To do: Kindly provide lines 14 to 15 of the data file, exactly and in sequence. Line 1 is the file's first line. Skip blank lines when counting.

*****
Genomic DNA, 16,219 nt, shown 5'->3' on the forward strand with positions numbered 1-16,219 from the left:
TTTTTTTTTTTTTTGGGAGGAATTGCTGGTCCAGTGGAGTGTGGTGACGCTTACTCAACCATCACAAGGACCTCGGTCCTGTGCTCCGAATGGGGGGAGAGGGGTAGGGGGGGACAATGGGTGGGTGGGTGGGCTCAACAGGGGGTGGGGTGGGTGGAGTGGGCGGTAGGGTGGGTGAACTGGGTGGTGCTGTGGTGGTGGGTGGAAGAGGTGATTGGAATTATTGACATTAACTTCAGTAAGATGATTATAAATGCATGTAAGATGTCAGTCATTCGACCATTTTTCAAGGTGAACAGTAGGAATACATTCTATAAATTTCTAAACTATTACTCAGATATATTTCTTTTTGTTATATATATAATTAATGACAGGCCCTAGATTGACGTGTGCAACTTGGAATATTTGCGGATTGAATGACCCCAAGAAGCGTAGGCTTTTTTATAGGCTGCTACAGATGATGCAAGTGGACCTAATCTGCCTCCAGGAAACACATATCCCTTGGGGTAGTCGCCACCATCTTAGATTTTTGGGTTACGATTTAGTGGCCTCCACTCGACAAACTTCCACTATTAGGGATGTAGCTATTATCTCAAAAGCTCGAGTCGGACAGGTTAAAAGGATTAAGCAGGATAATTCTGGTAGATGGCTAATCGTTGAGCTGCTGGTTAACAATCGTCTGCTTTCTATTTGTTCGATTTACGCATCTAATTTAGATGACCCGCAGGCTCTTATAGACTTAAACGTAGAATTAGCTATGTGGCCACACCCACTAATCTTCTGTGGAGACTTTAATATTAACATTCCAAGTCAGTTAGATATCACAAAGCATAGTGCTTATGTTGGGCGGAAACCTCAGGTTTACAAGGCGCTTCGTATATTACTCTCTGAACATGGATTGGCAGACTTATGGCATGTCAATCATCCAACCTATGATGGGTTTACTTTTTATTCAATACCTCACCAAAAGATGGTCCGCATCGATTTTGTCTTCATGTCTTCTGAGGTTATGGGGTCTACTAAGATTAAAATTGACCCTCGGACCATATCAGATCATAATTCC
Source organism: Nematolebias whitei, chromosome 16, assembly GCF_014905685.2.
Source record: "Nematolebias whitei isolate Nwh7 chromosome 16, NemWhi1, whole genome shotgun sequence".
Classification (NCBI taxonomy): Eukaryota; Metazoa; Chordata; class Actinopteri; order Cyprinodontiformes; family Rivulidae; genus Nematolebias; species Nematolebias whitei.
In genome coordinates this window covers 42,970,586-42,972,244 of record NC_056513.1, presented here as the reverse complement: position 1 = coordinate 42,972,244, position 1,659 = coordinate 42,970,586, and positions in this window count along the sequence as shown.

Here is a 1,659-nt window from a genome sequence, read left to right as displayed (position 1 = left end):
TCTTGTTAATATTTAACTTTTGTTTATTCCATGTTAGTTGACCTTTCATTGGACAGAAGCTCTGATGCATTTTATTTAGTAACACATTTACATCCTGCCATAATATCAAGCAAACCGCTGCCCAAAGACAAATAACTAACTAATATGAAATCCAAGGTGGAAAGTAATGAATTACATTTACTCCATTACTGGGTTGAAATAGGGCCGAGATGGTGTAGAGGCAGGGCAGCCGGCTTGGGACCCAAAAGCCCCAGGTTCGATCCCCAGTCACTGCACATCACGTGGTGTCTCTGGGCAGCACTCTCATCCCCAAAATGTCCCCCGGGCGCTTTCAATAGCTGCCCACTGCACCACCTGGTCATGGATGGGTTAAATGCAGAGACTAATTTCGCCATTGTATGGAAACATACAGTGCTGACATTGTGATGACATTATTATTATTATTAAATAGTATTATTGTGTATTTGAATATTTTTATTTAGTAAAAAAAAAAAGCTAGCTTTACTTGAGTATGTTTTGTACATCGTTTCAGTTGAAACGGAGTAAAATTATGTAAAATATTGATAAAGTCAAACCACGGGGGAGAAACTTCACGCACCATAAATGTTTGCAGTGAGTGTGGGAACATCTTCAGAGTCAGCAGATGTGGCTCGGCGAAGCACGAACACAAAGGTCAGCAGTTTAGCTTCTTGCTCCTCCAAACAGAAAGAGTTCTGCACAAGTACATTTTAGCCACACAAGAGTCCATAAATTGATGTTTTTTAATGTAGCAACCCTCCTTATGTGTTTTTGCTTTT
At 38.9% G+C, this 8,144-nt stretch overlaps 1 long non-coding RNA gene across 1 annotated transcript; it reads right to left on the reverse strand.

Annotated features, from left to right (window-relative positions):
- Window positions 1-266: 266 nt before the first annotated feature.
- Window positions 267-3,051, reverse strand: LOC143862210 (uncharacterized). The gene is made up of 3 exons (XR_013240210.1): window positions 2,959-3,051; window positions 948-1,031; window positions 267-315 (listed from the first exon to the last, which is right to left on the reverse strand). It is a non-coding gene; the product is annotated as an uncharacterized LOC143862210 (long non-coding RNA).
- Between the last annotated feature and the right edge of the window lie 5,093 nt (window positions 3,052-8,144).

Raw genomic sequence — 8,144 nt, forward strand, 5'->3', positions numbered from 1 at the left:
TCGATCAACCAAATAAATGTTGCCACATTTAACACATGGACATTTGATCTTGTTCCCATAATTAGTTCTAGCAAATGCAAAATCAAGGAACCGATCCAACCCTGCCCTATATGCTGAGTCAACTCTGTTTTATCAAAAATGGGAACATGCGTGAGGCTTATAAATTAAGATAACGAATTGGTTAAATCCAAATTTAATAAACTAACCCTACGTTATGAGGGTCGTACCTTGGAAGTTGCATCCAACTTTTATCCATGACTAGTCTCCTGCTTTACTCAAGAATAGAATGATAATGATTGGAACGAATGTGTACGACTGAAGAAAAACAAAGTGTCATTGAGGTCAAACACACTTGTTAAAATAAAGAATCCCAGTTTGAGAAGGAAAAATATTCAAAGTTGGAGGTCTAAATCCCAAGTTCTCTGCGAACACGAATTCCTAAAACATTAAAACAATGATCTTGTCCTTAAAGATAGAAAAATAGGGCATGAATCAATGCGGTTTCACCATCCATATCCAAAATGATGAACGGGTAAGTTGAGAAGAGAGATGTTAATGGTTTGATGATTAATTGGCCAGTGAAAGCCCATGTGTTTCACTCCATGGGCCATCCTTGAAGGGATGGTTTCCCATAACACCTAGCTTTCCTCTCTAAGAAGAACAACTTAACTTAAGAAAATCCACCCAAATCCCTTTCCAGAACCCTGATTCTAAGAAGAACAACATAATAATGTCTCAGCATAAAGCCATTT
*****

Raw genomic sequence — 8,144 nt, forward strand, 5'->3', positions numbered from 1 at the left:
TCGATCAACCAAATAAATGTTGCCACATTTAACACATGGACATTTGATCTTGTTCCCATAATTAGTTCTAGCAAATGCAAAATCAAGGAACCGATCCAACCCTGCCCTATATGCTGAGTCAACTCTGTTTTATCAAAAATGGGAACATGCGTGAGGCTTATAAATTAAGATAACGAATTGGTTAAATCCAAATTTAATAAACTAACCCTACGTTATGAGGGTCGTACCTTGGAAGTTGCATCCAACTTTTATCCATGACTAGTCTCCTGCTTTACTCAAGAATAGAATGATAATGATTGGAACGAATGTGTACGACTGAAGAAAAACAAAGTGTCATTGAGGTCAAACACACTTGTTAAAATAAAGAATCCCAGTTTGAGAAGGAAAAATATTCAAAGTTGGAGGTCTAAATCCCAAGTTCTCTGCGAACACGAATTCCTAAAACATTAAAACAATGATCTTGTCCTTAAAGATAGAAAAATAGGGCATGAATCAATGCGGTTTCACCATCCATATCCAAAATGATGAACGGGTAAGTTGAGAAGAGAGATGTTAATGGTTTGATGATTAATTGGCCAGTGAAAGCCCATGTGTTTCACTCCATGGGCCATCCTTGAAGGGATGGTTTCCCATAACACCTAGCTTTCCTCTCTAAGAAGAACAACTTAACTTAAGAAAATCCACCCAAATCCCTTTCCAGAACCCTGATTCTAAGAAGAACAACATAATAATGTCTCAGCATAAAGCCATTT